"Shall" is most frequently used in my dialect to make offers or to suggest something. If I want to offer someone a cup of tea, I say, "Shall I put the kettle on?" If my (Irish) girlfriend wants to offer someone a cup of tea, she says, "Will I put the kettle on?" I'm now used to this usage, but to begin with it sounded as though she was asking me to place a bet: "Will I put the kettle on? Or won't I? Go on, guess!"
In a conversation in the pub the other day, one of the Irish people present said that she'd read that the difference between "shall" and "will" in English English was exemplified in the difference between accidental drowning and suicide, 'Accidental drowing is "No-one will save me! I shall drown!" Suicide is "No-one shall save me! I will drown!"' Two English and one Welsh person started laughing at this, whilst the four Irish people all just looked baffled.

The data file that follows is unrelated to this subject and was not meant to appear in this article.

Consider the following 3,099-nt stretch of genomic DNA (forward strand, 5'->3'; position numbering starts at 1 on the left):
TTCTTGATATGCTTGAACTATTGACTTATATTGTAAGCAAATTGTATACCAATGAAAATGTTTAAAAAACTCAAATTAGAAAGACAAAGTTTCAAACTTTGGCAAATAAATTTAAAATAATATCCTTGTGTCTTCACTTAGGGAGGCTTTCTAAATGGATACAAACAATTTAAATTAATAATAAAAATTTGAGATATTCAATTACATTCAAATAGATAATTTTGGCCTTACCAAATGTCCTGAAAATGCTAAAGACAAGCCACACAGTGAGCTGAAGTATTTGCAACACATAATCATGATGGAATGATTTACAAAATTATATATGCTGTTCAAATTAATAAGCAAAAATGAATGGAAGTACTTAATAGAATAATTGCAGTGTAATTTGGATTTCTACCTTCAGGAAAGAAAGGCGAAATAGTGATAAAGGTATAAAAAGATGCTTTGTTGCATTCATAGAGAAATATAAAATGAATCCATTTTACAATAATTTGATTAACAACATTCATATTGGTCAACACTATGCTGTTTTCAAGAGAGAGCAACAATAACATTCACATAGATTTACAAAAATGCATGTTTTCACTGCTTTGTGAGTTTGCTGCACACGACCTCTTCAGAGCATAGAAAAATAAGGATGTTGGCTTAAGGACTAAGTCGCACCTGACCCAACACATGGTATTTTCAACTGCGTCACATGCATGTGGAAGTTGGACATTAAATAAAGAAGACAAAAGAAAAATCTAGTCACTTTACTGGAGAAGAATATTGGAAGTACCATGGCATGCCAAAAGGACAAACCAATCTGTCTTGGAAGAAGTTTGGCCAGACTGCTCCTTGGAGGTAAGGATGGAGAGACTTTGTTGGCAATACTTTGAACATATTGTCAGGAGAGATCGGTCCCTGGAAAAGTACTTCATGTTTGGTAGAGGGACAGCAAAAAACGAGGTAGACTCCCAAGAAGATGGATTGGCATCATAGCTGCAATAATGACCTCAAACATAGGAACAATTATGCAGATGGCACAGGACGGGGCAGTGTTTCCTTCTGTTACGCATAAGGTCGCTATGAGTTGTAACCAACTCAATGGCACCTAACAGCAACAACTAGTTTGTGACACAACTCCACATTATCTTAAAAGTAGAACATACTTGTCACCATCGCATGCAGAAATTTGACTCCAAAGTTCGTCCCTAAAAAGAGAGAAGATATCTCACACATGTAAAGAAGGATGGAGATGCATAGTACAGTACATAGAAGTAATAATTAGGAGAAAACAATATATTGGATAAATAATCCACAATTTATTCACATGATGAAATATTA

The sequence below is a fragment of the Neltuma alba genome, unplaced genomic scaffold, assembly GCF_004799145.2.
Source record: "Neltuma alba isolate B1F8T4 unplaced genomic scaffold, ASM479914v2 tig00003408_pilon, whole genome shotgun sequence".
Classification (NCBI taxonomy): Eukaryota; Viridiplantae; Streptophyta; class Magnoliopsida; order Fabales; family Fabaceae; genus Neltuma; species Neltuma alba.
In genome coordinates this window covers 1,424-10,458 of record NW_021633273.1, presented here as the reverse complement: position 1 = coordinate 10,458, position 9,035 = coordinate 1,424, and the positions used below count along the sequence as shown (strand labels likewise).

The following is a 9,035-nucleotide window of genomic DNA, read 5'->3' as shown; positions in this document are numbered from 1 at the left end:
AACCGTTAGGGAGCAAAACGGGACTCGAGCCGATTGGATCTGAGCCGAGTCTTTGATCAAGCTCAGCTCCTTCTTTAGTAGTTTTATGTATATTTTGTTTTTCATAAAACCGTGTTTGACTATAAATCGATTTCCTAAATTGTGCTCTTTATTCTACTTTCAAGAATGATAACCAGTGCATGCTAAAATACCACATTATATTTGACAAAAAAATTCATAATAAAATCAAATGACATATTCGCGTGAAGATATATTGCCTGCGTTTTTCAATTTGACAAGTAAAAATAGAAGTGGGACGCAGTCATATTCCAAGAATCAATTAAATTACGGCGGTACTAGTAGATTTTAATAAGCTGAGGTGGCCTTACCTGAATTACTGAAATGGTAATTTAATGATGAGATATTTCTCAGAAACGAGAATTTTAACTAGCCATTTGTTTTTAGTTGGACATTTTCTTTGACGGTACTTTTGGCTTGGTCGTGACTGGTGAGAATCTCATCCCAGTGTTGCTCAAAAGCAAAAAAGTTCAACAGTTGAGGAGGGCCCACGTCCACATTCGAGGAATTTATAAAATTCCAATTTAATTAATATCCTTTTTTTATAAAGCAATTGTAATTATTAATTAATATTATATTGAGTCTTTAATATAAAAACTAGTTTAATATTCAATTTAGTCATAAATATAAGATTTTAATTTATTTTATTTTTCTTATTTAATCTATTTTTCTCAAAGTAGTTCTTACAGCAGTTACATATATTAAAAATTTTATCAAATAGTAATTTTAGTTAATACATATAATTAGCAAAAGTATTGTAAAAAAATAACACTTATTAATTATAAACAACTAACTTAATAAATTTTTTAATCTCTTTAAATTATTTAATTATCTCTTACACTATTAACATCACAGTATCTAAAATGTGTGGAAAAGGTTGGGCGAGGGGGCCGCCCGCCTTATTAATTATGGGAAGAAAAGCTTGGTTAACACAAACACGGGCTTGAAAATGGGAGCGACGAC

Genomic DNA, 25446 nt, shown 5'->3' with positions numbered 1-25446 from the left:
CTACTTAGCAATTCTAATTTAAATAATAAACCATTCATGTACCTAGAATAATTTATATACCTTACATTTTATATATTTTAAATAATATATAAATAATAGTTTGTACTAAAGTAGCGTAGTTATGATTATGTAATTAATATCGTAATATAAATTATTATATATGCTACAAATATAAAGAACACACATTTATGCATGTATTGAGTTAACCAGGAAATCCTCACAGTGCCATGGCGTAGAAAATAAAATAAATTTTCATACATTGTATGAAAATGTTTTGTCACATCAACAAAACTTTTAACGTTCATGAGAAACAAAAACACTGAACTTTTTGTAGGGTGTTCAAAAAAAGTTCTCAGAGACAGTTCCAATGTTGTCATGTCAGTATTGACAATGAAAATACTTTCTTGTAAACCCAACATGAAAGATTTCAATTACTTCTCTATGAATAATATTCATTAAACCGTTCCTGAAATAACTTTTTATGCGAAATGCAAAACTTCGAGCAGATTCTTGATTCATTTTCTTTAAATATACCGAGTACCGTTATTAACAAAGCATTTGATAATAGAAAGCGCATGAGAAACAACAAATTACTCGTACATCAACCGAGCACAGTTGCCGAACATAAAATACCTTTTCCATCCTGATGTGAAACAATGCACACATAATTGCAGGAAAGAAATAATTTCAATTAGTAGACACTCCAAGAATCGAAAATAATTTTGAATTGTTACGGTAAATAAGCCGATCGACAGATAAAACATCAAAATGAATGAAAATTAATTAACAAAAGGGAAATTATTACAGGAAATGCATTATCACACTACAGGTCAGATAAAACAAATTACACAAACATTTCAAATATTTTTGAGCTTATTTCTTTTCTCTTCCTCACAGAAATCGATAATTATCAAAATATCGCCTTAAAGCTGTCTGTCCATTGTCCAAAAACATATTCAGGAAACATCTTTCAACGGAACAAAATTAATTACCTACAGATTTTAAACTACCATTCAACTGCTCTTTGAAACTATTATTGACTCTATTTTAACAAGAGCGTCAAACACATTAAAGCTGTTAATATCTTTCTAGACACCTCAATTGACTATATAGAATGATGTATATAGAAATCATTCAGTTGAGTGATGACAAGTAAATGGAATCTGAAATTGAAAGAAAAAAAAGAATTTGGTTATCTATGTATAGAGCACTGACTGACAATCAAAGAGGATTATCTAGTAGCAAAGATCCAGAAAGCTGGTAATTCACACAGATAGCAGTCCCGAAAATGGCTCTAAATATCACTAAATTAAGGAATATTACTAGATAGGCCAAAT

I can't work out whether "shall" is performing the same function in all three of these examples, or whether they are different usages. In "no-one shall save me! I will drown!" "shall" is a command: the speaker declaring their intent not to be saved. In "no-one will save me! I shall drown!" the speaker is predicting an event that they do not wish to occur, but which is inevitable. In "shall I...?" the speaker is asking a question about a future event that presumably involves some degree of volition - hence why "will I ... ?" sounds so bizarrely passive to me.
Anyone got any clearer rules that covers those three instances?